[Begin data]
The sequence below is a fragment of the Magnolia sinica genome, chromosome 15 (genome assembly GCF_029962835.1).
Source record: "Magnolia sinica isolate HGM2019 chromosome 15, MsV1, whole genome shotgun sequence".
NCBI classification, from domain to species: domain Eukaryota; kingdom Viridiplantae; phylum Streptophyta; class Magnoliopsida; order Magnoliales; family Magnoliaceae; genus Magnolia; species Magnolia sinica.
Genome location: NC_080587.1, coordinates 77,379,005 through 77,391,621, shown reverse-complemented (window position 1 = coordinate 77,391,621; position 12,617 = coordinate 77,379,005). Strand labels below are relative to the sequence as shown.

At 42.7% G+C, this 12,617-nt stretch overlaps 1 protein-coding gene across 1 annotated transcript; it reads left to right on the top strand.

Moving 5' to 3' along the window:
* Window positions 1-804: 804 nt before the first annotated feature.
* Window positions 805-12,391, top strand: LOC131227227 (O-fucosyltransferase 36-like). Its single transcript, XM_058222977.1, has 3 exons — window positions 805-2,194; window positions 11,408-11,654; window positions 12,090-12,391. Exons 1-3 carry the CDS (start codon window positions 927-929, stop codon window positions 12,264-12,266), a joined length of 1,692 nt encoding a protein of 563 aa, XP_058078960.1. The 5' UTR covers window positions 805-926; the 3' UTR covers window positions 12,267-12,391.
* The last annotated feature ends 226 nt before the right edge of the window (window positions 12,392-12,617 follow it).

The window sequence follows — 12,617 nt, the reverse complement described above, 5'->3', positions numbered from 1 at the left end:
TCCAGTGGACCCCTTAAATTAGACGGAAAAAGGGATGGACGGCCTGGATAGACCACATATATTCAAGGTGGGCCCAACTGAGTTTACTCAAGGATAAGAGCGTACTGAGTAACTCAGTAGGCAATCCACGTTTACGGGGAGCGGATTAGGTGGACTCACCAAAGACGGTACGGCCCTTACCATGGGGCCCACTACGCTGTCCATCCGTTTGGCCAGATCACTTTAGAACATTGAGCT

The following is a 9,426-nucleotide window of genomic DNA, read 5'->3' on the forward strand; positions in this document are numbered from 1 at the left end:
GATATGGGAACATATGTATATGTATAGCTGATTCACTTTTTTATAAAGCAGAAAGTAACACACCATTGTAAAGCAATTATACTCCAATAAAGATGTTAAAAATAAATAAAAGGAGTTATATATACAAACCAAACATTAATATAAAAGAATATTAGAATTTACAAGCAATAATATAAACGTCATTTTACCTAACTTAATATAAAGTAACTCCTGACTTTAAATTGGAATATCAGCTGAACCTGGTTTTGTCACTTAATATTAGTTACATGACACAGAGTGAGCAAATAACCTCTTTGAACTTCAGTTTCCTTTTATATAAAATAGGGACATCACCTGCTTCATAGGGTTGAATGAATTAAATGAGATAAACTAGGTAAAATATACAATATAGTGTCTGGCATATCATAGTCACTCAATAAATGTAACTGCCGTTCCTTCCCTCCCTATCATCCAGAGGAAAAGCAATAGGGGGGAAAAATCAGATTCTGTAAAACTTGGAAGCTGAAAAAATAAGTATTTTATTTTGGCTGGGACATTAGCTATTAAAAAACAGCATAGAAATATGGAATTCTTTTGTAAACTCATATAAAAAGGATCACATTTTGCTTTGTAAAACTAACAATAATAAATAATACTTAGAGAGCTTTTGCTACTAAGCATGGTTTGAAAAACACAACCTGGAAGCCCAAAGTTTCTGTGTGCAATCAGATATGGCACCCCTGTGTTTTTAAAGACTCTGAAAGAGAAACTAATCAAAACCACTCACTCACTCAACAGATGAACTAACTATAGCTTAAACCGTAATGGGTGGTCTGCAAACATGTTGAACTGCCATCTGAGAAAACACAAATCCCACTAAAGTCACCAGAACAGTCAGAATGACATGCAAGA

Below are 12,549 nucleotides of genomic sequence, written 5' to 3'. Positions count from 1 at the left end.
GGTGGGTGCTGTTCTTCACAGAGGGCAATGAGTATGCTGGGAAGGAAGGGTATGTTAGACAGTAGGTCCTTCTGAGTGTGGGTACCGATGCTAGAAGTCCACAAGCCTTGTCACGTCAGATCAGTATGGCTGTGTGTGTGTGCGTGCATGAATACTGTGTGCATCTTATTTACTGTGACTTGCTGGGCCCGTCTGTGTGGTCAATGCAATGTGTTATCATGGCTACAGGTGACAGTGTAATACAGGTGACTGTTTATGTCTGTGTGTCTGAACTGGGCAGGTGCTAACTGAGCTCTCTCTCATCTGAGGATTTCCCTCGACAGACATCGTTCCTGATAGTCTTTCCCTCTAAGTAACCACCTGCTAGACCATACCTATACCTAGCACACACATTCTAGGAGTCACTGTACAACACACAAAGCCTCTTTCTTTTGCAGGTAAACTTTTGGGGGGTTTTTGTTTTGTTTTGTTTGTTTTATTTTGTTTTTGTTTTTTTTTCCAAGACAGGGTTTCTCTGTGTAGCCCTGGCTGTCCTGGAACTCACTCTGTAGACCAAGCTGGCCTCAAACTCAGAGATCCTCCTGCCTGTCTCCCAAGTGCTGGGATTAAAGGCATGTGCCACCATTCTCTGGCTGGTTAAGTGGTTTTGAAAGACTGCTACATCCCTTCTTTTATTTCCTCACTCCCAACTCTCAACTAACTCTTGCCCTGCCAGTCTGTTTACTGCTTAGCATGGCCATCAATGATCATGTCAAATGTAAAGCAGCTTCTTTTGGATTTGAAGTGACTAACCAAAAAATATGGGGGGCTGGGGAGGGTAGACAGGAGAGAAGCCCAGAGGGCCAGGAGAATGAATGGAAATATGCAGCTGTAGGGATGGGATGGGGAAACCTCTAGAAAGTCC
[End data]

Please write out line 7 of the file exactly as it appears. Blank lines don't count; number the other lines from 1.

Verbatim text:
* Window positions 1-804: 804 nt before the first annotated feature.